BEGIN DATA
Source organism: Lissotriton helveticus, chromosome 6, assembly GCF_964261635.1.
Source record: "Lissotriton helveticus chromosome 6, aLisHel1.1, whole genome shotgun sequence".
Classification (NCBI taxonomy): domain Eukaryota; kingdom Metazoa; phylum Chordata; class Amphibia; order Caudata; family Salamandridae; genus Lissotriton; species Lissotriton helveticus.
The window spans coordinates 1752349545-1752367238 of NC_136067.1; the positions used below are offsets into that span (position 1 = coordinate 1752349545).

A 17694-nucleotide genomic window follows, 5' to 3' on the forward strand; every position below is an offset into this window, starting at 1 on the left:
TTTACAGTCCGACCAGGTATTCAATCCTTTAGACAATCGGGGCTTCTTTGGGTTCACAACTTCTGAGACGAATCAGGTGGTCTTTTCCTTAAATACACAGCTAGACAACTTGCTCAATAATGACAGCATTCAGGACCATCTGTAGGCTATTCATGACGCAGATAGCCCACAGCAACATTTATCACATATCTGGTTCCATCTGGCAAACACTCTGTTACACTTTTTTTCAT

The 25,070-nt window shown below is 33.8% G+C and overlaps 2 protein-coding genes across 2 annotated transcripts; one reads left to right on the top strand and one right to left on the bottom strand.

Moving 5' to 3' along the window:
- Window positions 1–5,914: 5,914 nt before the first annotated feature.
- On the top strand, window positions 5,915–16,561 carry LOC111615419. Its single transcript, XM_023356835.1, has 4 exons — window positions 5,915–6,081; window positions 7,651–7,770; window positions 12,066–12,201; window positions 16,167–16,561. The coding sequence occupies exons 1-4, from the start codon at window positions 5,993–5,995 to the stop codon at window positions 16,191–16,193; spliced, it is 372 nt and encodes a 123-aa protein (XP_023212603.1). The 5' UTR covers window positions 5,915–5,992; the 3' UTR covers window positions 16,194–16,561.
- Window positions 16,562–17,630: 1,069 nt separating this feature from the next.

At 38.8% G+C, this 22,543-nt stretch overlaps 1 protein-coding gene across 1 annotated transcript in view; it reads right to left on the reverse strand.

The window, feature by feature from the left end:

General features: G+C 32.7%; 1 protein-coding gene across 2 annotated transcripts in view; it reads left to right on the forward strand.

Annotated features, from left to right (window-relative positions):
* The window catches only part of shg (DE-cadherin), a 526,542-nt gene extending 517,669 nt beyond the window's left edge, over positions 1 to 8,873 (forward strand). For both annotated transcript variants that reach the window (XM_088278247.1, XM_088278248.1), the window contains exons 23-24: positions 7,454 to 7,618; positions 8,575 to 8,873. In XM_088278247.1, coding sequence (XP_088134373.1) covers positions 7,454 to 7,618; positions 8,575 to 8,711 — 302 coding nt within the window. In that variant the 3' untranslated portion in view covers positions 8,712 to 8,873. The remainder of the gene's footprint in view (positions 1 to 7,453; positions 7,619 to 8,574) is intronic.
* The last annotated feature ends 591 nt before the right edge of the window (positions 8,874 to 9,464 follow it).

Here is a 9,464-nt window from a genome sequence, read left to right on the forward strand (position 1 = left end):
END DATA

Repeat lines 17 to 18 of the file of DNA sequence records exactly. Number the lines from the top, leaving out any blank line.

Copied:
* The last annotated feature ends 591 nt before the right edge of the window (positions 8,874 to 9,464 follow it).

Here is a 9,464-nt window from a genome sequence, read left to right on the forward strand (position 1 = left end):